6. ^ "Annotated works | The Bilbao Fine Arts Museum". Retrieved 6 October 2021.
  7. ^ Canaletto: Bernardo Bellotto paints Europe, Catalogue and exhibition at Alte Pinakothek in Munich
  8. ^ a b c d e f g h i Ochnio, Monika (2002). "Bernardo Bellotto zwany Canaletto". (in Polish). Retrieved 25 June 2014.
  9. ^ "Seria dwudziestu dwóch widoków Warszawy". Archived from the original on 25 June 2014. Retrieved 25 June 2014.
  10. ^ "The Fortress of Konigstein: Courtyard with the Brunnenhaus". ArtUK.
  11. ^ "The Fortress of Konigstein: Courtyard with the Brunnenhaus". Art Fund.
  12. ^ "The Fortress of Konigstein: Courtyard with the Magdalenenburg". ArtUK.
  13. ^ "The Fortress of Königstein from the North". National Gallery.
  14. ^ "The Königstein Views Reunited". National Gallery.
  15. ^ "The Fortress of Königstein". National Gallery of Art.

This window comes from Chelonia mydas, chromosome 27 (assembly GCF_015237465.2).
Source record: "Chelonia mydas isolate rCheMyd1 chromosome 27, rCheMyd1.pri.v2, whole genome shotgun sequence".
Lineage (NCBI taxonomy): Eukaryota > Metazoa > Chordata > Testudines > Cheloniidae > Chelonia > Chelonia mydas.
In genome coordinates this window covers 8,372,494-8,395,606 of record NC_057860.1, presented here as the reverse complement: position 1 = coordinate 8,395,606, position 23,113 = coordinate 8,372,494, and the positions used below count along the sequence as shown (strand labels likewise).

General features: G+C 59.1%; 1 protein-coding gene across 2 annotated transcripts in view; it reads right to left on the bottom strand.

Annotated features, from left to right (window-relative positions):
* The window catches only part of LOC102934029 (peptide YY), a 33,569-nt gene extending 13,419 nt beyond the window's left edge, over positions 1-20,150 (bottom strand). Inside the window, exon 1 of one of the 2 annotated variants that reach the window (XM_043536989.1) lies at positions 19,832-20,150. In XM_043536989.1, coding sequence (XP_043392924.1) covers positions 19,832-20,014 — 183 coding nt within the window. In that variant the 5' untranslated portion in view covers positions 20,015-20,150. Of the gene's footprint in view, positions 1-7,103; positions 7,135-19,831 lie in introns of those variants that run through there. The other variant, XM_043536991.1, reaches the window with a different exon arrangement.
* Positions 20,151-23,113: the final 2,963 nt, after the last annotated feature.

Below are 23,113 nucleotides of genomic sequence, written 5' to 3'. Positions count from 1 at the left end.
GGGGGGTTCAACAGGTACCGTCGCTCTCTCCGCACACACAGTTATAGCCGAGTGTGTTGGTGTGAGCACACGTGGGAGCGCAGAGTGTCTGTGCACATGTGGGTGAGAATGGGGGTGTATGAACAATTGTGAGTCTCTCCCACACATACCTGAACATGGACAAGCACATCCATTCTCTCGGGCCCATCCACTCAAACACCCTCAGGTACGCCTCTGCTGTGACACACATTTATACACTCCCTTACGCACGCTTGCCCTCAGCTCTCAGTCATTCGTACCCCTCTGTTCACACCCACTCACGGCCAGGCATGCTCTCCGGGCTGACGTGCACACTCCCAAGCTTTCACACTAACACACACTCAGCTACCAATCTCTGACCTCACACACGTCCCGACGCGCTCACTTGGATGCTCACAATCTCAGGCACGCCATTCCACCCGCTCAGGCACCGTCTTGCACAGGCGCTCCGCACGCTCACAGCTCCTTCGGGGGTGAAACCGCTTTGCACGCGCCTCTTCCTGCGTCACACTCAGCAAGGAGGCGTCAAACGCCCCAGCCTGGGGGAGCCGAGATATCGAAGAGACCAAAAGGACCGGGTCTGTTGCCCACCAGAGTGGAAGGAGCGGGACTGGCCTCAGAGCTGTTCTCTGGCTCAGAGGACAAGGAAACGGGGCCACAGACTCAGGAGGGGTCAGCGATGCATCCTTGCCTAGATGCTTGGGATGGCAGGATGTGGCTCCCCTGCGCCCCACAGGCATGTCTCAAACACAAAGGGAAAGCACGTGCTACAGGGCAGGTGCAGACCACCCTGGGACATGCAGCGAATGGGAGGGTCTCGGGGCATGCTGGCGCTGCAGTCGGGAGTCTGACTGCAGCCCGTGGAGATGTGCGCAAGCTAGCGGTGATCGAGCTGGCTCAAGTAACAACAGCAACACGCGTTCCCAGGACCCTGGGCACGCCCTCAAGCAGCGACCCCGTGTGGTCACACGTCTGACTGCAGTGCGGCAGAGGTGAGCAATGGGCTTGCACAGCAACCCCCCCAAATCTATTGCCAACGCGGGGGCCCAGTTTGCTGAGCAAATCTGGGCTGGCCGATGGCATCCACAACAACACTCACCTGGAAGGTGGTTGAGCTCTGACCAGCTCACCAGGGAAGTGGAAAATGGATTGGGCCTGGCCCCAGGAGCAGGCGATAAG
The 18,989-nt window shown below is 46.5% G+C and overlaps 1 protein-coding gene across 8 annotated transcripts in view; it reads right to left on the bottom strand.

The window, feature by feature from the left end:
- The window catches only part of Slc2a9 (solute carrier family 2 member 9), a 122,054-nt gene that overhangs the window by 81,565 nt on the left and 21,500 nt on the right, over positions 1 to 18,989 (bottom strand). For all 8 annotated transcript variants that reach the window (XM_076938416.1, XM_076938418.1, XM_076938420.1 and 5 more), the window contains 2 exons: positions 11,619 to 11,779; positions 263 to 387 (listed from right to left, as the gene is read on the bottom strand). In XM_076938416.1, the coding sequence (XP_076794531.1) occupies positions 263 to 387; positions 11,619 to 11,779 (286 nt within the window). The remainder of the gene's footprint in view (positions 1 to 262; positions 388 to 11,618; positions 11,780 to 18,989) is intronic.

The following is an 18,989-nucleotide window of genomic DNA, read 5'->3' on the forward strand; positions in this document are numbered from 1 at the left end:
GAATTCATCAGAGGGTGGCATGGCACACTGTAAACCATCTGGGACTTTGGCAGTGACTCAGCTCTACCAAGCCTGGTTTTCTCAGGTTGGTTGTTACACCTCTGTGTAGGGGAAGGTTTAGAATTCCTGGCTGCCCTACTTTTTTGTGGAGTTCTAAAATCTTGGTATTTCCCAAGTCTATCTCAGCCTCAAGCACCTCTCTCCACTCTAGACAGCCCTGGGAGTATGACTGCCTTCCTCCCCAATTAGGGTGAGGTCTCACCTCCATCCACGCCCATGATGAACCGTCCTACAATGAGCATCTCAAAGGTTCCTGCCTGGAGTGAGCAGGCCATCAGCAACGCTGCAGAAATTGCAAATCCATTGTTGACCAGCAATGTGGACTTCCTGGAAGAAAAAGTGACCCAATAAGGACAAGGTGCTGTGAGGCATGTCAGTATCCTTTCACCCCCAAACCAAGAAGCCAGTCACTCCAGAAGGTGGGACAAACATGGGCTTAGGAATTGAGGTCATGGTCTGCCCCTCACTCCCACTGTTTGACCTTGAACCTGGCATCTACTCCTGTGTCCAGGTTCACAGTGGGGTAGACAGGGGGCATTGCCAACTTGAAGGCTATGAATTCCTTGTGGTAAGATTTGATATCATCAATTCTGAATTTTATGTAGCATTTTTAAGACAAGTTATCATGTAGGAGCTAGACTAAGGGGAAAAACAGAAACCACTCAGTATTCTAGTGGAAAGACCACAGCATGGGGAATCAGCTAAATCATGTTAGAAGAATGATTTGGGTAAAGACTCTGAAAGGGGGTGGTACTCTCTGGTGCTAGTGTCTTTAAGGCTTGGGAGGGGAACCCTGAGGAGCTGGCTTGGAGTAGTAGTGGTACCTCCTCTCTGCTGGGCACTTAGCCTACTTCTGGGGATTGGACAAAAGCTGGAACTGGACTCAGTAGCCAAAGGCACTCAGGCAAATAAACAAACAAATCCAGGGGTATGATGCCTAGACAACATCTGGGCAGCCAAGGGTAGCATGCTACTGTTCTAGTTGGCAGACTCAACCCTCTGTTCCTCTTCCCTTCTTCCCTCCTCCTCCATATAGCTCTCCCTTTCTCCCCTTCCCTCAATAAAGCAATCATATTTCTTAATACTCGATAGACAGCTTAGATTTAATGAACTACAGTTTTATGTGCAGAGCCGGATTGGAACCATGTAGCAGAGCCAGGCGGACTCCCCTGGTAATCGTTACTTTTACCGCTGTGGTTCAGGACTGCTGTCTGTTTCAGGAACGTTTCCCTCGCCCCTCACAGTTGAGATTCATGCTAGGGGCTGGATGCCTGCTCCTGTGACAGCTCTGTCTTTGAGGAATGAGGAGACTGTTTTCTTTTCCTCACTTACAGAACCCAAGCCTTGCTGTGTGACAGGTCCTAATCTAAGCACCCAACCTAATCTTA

16. ^ "Capriccio with a River and Bridge". Museo Nacional Thyssen-Bornemisza. Retrieved 6 October 2021.


  • Beddington, Charles. Bernardo Bellotto and His Circle in Italy. Part I: Not Canaletto but Bellotto. Burlington Magazine 146, no. 1216 (Cct. 2004): 665–674.
  • "Belotto [sic] Bernardo, zwany [known as] Canaletto", Encyklopedia Polski, p. 42.
  • STEPHANE LOIRE, HANNA MALACHOWICZ, KRZYSTOF POMIAN, ANDRZEJ ROTTERMUND. "Bernardo Bellotto, Un pittore veneziano a Varsavia" . Book edited by Andrzej Rottermund, Director of the Royal Castle at Warszawa and Henry Loirette, Director of the Louvre Museum (Paris), from the Louvre Museum Exhibition of Bernardo Bellotto at the Warszawa Royal Castle from 7 October 2004 to 10 January 2005. 5 Continents Editions srl, Milano, (2004). ISBN 88-7439-139-0. 134 pages with over 65 big size color photographs within.

External links[edit]